Sunday, July 19, 2009 | When the first reduction in San Diego’s water supplies in two decades loomed earlier this year, a long list of people weighed in on Mayor Jerry Sanders’ proposal to reduce citywide use.
Lobbyists lobbied. Economists critiqued. Concerned residents questioned.
One group was notably silent: The City Council.
That changed in early April after In a recent memo, he asked them to submit ideas for promoting water conservation and new supplies and has proposed a series of public meetings about water.
A key ingredient in Hueso’s proposal: Tiered water rates that encourage water conservation. Under that type of system, a household is budgeted an individualized amount of water depending on how many residents and how much landscaping it has. Those who use more than they’re budgeted get charged steeper rates than those who use what they’re supposed to. The approach penalizes inefficient use and rewards conservation.
The Irvine Ranch Water District in Orange County is commonly held up as a model for the approach. It adopted water budgets with tiered rates in the early 1990s, helping to drive down per-capita consumption.
“Some individuals use more than their fair share,” Hueso said. “A tiered program will ensure that if those people don’t want to change their habits that we’ll have a policy that will help them change their habits.”
Earlier this year, water officials exaggerated the challenges of instituting tiered rates with water budgets, while acknowledging it was a fairer way to reduce use. Water officials and Sanders instead offered a plan that would’ve allowed the largest users to have still remained the largest users, regardless of whether they were using water efficiently.
But that idea has been shelved, and support is growing for a tiered-rate system like Irvine Ranch’s among council members. Councilman Carl DeMaio said the council should have a tiered-rate system in place by the winter. Councilmen Todd Gloria and Kevin Faulconer and Councilwoman Marti Emerald want to explore the concept. Councilwoman Donna Frye said she likes it too, and believes it could be adopted by next summer.
“If a commodity costs nothing, that becomes the value of it,” Frye said. “And people are not going to conserve what has little or no value to them.”
Water is growing more expensive. San Diego’s water rates, which cost the average resident about $76 monthly, are scheduled to increase this year and next. The Los Angeles-based Metropolitan Water District, the major supplier of San Diego’s water, is boosting rates 20 percent in the next two years. That will be passed on to all residents and businesses throughout San Diego County.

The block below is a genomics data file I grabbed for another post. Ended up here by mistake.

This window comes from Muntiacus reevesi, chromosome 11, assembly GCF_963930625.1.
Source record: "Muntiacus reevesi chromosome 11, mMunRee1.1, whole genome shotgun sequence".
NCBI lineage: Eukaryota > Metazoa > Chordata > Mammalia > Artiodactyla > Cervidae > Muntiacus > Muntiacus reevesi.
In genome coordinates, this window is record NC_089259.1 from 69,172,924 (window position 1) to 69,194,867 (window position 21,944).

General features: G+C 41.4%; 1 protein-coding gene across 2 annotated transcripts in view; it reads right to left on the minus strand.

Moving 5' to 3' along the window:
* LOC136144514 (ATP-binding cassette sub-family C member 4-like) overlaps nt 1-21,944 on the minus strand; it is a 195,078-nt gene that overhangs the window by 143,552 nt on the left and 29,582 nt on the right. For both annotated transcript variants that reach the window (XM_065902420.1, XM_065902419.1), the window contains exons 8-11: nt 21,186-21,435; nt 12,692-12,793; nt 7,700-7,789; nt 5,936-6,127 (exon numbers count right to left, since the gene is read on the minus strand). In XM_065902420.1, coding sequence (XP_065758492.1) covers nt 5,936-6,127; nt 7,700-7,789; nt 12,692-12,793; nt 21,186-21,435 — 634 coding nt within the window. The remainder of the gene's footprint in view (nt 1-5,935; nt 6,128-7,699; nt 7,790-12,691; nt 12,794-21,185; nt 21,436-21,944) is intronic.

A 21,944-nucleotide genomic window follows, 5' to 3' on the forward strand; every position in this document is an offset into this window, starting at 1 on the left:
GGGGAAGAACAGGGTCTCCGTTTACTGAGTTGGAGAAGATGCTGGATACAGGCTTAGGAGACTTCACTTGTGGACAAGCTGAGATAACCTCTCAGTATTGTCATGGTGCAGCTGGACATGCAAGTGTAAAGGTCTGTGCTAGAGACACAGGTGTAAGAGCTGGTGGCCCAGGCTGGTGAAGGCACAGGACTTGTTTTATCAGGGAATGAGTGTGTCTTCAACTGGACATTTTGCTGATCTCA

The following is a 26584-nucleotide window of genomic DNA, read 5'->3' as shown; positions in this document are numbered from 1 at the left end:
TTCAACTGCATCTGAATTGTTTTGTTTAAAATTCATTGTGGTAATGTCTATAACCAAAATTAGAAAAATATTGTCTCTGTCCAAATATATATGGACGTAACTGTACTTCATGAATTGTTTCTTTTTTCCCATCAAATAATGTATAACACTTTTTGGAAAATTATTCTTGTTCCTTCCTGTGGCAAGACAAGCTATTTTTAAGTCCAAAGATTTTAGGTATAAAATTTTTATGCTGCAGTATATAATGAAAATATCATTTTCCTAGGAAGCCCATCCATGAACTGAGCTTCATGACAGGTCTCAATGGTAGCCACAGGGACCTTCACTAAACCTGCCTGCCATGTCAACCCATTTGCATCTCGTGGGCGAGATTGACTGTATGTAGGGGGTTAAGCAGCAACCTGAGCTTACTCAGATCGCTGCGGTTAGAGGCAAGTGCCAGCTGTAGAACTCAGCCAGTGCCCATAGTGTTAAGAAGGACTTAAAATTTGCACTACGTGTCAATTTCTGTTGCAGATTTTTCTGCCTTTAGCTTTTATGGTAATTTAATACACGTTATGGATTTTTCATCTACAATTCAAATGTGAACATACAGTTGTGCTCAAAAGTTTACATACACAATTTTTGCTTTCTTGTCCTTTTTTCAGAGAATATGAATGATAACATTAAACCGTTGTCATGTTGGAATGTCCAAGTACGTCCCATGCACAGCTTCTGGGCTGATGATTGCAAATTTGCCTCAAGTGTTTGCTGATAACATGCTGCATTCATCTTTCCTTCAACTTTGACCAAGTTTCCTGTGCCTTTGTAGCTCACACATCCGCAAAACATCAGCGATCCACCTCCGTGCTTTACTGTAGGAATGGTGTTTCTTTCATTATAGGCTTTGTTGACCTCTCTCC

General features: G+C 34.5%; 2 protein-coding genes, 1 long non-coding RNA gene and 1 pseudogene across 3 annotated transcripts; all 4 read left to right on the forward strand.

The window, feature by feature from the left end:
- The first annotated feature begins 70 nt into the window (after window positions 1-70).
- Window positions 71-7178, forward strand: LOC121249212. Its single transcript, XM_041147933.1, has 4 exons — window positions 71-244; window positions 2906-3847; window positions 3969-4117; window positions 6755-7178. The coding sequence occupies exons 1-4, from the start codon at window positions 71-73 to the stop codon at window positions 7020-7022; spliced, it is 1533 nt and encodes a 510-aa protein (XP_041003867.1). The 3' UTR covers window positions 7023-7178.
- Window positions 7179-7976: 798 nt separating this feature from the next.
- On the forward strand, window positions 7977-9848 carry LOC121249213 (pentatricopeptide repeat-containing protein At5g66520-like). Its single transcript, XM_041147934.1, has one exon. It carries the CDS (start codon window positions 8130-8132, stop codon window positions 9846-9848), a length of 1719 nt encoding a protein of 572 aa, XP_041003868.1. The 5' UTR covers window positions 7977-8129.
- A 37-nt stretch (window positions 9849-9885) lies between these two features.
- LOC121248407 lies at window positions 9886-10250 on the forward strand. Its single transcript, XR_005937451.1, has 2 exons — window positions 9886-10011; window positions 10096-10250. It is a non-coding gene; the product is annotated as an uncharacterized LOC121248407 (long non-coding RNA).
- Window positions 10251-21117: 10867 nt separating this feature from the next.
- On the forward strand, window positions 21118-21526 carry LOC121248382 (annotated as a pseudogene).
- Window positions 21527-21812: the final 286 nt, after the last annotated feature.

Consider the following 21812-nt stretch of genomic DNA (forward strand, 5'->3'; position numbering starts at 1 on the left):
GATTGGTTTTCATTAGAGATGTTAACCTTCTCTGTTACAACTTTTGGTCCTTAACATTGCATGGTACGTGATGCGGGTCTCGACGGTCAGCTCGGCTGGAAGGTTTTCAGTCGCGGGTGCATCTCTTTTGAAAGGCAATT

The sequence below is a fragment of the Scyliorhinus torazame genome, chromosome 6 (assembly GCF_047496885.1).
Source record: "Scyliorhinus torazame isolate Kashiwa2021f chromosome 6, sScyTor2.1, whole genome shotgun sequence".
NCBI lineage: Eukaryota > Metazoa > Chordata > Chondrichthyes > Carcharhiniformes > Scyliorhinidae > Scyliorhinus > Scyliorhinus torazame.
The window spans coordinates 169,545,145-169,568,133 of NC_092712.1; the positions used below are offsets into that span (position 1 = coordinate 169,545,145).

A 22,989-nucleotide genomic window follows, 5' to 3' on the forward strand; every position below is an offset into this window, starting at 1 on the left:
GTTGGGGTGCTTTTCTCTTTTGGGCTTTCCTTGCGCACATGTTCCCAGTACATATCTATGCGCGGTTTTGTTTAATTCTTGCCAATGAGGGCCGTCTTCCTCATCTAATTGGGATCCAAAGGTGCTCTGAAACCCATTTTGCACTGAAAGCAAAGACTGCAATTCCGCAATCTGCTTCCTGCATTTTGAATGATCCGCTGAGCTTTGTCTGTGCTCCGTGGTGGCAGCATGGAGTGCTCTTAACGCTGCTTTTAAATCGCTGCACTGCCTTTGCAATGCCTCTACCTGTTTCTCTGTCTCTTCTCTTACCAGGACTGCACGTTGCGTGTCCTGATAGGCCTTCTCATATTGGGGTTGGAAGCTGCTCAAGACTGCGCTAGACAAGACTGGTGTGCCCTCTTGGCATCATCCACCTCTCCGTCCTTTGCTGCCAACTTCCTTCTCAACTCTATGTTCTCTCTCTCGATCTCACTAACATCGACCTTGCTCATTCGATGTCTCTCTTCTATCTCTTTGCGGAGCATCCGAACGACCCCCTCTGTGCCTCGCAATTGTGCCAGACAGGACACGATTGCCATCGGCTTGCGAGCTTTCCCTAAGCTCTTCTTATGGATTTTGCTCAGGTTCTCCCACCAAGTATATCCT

“The more water efficient we are, the lower our cost of operating and cost of living,” DeMaio said. “This is a no-brainer, common-sense way to transition our households and economy to more sustainable living and operating.”
Cities and water districts that use tiered rates and water budgets do so to dissuade inefficient use and give customers a financial incentive to conserve. Like the Hummer owner in the era of $4-a-gallon gasoline, residents who want to irrigate inefficiently still can, as long as they’re willing to pay more for it.
Price becomes the motivator — not the threat of their neighbor tattling to the water cops if they irrigate on the wrong day.
San Diego has tiered rates currently, though they are not as steep as Irvine Ranch’s and are not tied to efficient use. Customers in Irvine Ranch pay 940 percent more for their wasteful use than the lowest users pay. San Diegans pay 22 percent more for water in the highest tier compared to the lowest.
The council members all said a change should be evaluated regardless of how San Diego’s water supply picture develops during the next year. Water managers have optimistically pointed to the development of an El Niño, a weather pattern that often brings wet winters, as a sign that next year may be wetter and potentially loosen water restrictions.
“If we don’t have a cut next year, that’s great news — but we occupy an arid region with a growing population and competing demands from other communities,” Gloria said. “If we get lucky with an El Niño, fantastic. But we have to make some tectonic shifts in the way we use water. And I think folks expect us to do that.”
Such a move wouldn’t be without challenges. The city’s Water Department would have to increase staffing to handle requests for exemptions, while boosting public education. And tailoring the approach to businesses and industry would be more difficult than single-family homes.
Water-use footprints can vary from business to business. A restaurant will use more water than an accounting firm occupying the same space. Business groups will push for a method that accounts for what they call “process water” — the water that surgeons use to disinfect their hands, that biotechs use to keep equipment cool, that bottling companies use to create Coca-Cola.
Frye said she believes the council will encounter resistance. “I think it’s going to be a tough sell,” she said. “Those who are going to be affected by it will push back mightily.”
But some business groups say they support a tiered-rate structure, if done fairly.
“If the allocation is set the right way, the tiered-rate structure makes sense,” said Craig Benedetto, a lobbyist for the San Diego Building Owners and Managers Association. “You have to accurately gauge usage by business — by the individual type of building and the type of tenants you have.”
This article relates to: Science/Environment